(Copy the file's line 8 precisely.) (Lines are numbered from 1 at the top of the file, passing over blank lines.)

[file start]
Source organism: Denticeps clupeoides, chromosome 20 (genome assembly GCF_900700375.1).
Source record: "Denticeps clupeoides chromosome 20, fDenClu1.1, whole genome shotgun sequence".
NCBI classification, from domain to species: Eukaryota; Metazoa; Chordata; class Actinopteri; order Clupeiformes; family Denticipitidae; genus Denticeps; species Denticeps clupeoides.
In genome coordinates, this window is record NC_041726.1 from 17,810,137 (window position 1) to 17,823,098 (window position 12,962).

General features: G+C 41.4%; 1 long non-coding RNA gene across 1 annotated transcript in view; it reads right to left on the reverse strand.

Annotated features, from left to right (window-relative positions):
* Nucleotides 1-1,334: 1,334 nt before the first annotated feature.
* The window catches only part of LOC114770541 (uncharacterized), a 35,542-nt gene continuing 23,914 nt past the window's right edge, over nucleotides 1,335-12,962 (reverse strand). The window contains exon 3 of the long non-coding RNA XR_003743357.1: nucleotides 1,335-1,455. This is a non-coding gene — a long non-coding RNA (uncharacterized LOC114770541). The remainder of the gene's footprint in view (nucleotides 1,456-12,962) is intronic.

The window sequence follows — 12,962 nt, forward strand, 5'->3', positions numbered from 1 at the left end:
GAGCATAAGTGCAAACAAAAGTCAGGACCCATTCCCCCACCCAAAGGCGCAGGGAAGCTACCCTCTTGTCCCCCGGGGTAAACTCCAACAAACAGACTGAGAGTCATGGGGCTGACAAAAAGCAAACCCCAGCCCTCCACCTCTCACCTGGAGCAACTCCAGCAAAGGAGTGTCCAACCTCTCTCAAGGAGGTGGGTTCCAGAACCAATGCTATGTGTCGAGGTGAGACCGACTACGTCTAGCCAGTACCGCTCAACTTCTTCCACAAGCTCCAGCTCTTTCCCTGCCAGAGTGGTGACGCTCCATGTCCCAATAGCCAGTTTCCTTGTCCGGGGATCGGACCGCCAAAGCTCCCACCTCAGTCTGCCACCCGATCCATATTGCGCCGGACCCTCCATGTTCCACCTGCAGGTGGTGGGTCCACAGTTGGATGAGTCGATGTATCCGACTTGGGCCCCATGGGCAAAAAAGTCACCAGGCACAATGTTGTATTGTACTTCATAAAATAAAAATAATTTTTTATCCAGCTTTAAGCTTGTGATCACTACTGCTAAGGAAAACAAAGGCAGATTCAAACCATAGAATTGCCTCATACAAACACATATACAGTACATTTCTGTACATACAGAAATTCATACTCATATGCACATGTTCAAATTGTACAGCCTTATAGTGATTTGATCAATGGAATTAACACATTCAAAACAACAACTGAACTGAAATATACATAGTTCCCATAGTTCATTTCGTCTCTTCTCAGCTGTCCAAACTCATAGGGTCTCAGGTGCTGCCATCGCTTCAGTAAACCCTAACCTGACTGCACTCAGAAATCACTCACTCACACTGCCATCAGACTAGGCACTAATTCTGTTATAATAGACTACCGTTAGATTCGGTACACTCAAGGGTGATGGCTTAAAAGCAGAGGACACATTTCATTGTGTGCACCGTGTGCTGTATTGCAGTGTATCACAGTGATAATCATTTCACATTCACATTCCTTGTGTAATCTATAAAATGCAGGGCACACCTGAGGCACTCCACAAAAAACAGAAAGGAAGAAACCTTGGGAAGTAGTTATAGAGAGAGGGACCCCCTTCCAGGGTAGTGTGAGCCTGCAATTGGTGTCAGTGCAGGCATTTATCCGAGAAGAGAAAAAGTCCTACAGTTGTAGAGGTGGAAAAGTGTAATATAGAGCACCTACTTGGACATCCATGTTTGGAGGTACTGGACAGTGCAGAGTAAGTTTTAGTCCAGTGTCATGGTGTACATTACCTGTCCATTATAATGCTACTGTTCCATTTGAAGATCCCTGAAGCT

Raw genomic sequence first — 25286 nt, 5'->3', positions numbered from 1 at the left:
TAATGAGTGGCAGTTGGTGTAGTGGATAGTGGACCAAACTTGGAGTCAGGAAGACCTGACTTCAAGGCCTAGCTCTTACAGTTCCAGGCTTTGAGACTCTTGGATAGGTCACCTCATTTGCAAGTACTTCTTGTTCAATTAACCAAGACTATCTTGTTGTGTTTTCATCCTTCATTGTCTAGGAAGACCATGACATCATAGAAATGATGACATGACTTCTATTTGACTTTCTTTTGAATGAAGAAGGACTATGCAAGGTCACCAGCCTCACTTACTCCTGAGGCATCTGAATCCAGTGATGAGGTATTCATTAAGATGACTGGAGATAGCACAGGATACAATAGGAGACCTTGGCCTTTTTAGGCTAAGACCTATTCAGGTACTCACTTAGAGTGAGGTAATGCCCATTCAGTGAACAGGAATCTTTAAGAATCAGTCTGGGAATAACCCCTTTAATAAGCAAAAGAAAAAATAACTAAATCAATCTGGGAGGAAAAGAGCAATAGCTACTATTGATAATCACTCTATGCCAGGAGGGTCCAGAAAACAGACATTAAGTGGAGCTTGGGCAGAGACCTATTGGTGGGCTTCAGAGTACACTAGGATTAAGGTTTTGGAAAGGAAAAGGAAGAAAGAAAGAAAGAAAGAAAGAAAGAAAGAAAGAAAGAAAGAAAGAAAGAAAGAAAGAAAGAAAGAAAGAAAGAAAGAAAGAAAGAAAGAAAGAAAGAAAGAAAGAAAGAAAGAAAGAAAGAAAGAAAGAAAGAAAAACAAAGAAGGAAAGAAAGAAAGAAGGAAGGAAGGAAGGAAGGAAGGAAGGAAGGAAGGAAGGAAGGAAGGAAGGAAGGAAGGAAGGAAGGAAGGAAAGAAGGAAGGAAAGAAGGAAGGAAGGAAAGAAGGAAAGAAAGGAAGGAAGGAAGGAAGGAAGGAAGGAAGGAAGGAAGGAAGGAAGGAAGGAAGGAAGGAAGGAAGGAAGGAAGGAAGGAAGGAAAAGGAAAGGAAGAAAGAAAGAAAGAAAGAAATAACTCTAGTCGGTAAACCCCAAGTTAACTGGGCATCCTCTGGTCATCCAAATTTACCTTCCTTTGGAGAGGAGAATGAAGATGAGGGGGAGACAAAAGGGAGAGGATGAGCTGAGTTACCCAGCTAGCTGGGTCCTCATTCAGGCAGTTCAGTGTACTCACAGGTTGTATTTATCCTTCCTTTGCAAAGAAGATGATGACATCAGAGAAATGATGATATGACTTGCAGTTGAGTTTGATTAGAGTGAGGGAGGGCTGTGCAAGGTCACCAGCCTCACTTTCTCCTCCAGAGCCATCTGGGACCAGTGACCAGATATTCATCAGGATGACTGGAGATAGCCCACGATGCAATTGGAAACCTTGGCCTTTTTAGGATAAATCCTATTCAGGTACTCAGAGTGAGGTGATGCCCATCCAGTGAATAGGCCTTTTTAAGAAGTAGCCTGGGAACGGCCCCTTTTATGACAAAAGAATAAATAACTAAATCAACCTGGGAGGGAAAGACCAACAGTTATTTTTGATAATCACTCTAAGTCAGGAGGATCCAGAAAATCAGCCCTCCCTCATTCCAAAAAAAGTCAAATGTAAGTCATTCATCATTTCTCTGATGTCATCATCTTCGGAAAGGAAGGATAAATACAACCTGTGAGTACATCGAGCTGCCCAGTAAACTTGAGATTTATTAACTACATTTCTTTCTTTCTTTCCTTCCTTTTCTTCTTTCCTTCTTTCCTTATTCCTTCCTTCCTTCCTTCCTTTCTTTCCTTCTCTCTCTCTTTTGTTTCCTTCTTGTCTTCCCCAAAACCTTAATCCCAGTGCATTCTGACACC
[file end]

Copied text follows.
* The window catches only part of LOC114770541 (uncharacterized), a 35,542-nt gene continuing 23,914 nt past the window's right edge, over nucleotides 1,335-12,962 (reverse strand). The window contains exon 3 of the long non-coding RNA XR_003743357.1: nucleotides 1,335-1,455. This is a non-coding gene — a long non-coding RNA (uncharacterized LOC114770541). The remainder of the gene's footprint in view (nucleotides 1,456-12,962) is intronic.